A DISGRUNTLED Mother Nature can be a photographer's worst nightmare. But when harsh winds and choppy seas off Grand Cayman Island forced a Swimsuit shoot indoors, photographer Walter Iooss Jr. couldn't have asked for a more ideal backup than Calico Jack's. A rickety old beach bar planted a few short steps from the water on the north end of Public Beach, Calico Jack's has an unabashed affinity for the Swimsuit Issue. Scores of photos from past issues paper the establishment's walls, and patrons down tropical drinks out of mugs emblazoned with wallet-sized images of the models. "I saw some of my best stuff in there," says Iooss, a veteran of 20 Swimsuit shoots. "I should have asked for royalties."
Calico Jack's may have been the most SI-friendly location on the island, but the favorite among the traveling party was the replica pirate ship that was anchored some 100 yards offshore in George Town Harbor. Onboard, rookie model Melissa Haro struck her best "shiver me timbers" pose alongside a group of buccaneers (or, more precisely, privateers—these mercenaries were flown in from Seattle) in town for the island's renowned Pirate Week, a 10-day festival that attracts thousands of tourists every year. Each day fireworks explode to the sound track of pulsating Caribbean rhythms, and on the event's final Saturday natives as well as visitors line the streets for the "pirate invasion," when the swashbucklers make a "surprise" landing at George Town. The invasion culminates with a mock trial in which the pirates are found guilty of pillaging and plundering. Their sentence: banishment from the island for one year.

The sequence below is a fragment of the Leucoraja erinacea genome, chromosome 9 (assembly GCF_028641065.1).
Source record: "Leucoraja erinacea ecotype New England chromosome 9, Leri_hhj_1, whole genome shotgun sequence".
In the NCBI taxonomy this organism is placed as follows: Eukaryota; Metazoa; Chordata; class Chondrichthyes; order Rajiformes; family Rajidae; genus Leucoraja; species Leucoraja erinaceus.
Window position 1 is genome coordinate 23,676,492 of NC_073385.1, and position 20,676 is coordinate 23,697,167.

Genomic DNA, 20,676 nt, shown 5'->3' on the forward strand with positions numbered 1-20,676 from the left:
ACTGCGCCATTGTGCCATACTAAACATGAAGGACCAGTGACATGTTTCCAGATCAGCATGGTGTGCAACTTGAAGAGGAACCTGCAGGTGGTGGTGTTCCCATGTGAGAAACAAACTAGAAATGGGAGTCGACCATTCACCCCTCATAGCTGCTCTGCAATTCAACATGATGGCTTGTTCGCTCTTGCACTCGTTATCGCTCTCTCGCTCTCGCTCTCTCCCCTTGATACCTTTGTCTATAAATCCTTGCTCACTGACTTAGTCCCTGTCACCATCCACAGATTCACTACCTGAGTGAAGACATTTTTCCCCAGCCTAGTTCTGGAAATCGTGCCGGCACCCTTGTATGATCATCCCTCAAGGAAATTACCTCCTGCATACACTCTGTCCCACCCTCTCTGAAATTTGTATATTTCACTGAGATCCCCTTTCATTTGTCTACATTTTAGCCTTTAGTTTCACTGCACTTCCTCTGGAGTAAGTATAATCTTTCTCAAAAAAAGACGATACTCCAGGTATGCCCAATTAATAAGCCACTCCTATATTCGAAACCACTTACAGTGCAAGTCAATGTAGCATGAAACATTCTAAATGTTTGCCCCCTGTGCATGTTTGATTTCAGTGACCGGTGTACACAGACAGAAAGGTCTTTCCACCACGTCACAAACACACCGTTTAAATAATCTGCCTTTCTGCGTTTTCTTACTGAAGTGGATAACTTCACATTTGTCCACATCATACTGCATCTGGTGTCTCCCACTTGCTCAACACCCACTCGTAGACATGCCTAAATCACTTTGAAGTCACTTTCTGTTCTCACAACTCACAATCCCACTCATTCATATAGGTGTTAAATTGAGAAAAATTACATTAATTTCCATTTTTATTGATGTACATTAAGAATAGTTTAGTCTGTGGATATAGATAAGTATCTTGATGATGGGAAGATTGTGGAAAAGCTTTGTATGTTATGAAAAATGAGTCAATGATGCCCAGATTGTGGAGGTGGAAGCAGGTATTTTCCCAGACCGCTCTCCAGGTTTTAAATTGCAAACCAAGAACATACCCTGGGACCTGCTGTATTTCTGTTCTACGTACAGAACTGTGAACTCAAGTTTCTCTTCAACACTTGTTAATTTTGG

The festivities (and pretty much everything else) are a short taxi ride from the Westin Casuarina. Located on Seven Mile Beach, the Westin possesses the usual amenities valued by the high-end traveler (spacious rooms, plush beds and private balconies), but it also offers a distinct bonus: approximately 800 feet of private, white-sand beach, where guests can rent wave runners or search the ocean floor with the aid of a snorkel. You never know where you might find gold.